Humans perform best when they’re relaxed. Whether it’s sex, sports, or work, a relaxed mind consistently equates to superior performance. Those who perform well in high pressure situations in sports do so by staying calm. They’re said to have “ice in their veins,” seemingly immune from the heat/pressure of the situation.
You can work out just as intensely by seeing it as a playful challenge or game as you can by seeing it as your very important and serious ticket to beating depression, losing weight, and being happier. This concept applies to other goals, too, but fitness is the most relatable example for most people.
There’s something about the freedom of choice in low-pressure situations that empowers us to make good choices. When we feel obligated to do things, however, it saps our enjoyment of things and our sense of autonomy/freedom. The more difficult the objective, the more trapped we’ll feel by having to do it. And since we can always choose to not pursue our goals, that’s what we tend to do when we feel pressured and obligated to improve our lives.
It was at my most serious that I made the least progress in fitness.
Why? I didn’t feel like conquering the world every single day, and yet, that’s the level I had to rise to if I wanted to do anything. But when I took it less seriously—something that’s apparent in the fact that I only aimed to do a single push-up per day—I got into the best shape of my life.
When my goal became a joke, I was able to make progress on even my worst days. And that was no joke. That changed my life!
I finally went to the gym consistently and have continued to do so for four years since the one push-up days. Now, a bad week for me is only going to the gym twice. That used to be a home run week for me back when I was “serious” about exercising.
So where did we get this idea that goals must be taken seriously if it just doesn’t work? Surely there’s a reason that everyone thinks goal pursuit needs to be serious and intense.
When Outliers Are Used As Models
Here’s the elephant in the room: some people thrive with the intense, serious view of goal pursuit.
You know the people. They get up at 4 AM to work out, follow a minute-by-minute schedule, and accomplish more before noon than most of us do in a week. But these people are not like all people. Few people have that innate, unending, semi-robotic drive to do and achieve. But since such machine-people do exist and they get the most things done, they become the models the rest of us try to emulate.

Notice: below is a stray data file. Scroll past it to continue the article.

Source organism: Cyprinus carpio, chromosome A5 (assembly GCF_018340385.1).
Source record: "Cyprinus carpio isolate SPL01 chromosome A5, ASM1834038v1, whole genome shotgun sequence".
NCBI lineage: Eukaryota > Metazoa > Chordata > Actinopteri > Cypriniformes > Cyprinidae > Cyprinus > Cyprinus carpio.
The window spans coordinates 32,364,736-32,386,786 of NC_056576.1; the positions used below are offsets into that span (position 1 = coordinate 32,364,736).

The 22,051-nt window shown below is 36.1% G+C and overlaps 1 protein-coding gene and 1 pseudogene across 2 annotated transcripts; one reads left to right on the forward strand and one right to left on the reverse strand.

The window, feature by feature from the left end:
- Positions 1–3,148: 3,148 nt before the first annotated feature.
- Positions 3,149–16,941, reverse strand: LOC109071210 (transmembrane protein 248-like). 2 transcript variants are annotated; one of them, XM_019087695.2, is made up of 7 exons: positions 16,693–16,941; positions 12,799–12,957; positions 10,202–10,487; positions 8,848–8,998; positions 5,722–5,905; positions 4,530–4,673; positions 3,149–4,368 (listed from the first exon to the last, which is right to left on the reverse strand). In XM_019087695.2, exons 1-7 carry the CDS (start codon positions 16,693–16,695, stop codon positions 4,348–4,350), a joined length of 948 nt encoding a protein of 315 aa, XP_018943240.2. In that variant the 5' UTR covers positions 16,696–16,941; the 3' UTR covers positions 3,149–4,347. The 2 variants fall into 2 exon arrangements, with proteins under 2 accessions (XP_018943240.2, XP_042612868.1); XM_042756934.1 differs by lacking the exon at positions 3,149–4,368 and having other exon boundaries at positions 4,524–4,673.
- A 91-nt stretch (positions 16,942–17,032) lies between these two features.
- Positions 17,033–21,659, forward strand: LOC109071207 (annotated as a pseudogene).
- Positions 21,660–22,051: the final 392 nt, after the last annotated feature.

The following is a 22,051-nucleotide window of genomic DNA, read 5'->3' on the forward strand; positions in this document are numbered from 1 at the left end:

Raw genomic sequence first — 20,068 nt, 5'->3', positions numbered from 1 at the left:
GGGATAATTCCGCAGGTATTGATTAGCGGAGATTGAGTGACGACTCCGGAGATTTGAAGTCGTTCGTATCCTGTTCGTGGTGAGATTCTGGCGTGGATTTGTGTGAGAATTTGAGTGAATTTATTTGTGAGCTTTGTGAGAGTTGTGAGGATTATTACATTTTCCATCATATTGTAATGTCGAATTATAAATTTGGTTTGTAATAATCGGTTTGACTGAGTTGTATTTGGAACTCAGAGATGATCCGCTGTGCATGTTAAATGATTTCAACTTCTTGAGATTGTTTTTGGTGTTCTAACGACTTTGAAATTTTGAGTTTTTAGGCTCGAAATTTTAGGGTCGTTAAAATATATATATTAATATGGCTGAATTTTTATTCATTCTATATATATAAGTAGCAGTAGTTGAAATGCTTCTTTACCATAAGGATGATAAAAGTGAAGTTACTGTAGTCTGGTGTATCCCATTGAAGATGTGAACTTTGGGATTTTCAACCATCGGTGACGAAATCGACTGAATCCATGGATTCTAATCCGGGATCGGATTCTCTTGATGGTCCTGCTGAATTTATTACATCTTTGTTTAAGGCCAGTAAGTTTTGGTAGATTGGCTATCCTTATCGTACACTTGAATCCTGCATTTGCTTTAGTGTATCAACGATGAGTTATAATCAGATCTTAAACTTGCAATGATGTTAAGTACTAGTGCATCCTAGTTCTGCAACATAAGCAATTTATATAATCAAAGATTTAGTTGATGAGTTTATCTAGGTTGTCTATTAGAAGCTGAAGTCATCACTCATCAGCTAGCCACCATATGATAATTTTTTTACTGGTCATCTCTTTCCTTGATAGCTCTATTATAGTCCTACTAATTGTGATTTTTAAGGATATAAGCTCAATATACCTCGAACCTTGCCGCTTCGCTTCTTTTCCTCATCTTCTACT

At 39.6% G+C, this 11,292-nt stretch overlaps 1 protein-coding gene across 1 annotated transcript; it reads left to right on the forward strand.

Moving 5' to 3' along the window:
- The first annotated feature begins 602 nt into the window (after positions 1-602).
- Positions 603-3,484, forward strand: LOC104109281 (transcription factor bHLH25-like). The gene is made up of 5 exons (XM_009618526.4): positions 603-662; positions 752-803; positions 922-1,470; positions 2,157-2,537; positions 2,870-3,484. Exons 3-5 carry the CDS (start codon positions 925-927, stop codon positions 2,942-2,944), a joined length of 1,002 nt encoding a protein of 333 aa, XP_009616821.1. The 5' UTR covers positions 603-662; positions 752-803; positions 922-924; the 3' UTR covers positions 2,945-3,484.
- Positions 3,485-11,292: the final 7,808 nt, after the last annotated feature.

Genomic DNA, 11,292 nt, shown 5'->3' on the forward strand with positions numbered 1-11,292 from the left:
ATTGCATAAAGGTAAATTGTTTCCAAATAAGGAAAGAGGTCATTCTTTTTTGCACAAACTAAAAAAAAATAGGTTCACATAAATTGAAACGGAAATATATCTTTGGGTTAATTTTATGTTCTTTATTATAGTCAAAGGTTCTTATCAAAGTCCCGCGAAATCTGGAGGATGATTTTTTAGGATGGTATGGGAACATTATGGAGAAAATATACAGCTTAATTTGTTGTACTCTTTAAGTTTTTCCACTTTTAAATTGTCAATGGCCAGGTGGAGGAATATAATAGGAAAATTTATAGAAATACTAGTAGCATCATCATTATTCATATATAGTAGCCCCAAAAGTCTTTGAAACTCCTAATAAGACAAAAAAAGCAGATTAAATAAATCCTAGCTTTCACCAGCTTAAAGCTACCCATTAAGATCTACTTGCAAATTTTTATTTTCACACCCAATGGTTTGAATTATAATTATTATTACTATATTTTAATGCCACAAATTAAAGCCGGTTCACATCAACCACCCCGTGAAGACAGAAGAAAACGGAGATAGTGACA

Leonardo DiCaprio is one of my favorite actors—he’s extremely talented and very successful. Since Leonardo has succeeded as an actor, and we all want success in however we define it, should we all strive to become actors? Clearly not, as that’s only one specific path to success that caters to his particular talents, not necessarily ours.
Just because some people got their beach body through intense and serious goal pursuit, doesn’t mean it’s the only or best way. And yet, that’s the assumption. People seem to unanimously agree that you have to want your goals more, take them more seriously, and get your motivational fix before you eat breakfast to have any amount of success. In fact, I bet I’m literally the only person you’ve ever heard saying the opposite, that you need to take your goals less seriously to have more success with them.
The reasoning behind my point of view comes from experiencing this myself, seeing others experience this with Mini Habits (250k+ copies sold in 17 languages), understanding human nature, and seeing real-world results (not fantasyland projections).
Why Might Not-So-Serious, Playful Goals Be Superior?
- Most people are not infinitely productive machines. They have off days. They feel lazy sometimes. They get tired. Serious goals ask us to be Superman all the time, which leads to many “zero” days in which we do nothing of importance. Less serious goals relax our internal demands, making any amount of progress acceptable and yet, importantly, progress is still fully scalable to Superman level if we’re up for it!
- Goals are usually pursued in people’s free time. What two things do people like to do in their free time? Play and/or relax. Serious goals don’t fit that description, making them wholly unappealing and stressful, and thus requiring gobs of willpower to accomplish, if they’re accomplished at all.
- People are stressed out. They don’t want more stress. Intense goal pursuit is willfully adding additional stress to your life. Goals framed playfully can actually relieve stress. We’re not talking about giving up your dreams to have less stress. We’re talking about the same activities with different perspectives.
- When you remove stressful quotas, you are free to maximize your current ability rather than trying to reach your romanticized arbitrary goals. For example, if you’re tired, you might only exercise for three minutes, which is infinitely better than the zero minutes you’d get if you required 30 minutes of exercise.
Now, some people might read this and think, “This is weak. You’re just afraid of failure. You won’t get anywhere because you don’t aim high enough.” This is shortsighted and frankly, idiotic, considering I and many others have already “gotten places” with these humble and laughable goals. If you see yourself as the constant, then true strength is found in strategy. I believe we can all change, but not through “trying harder,” through better strategy (trying smarter).
It’s those who take their goals too seriously who fear failure because their chosen construct of failure is actually scary. If you set your goals up as the most important thing in the world, failure is devastating, so the pressure and stakes are high. As discussed previously, the pressure may increase your resistance to action, making failure more likely. Even a single day of failure in such a high-stakes situation feels scary and devastating to your sense of self-worth, which can quickly spiral out of control and send you backwards.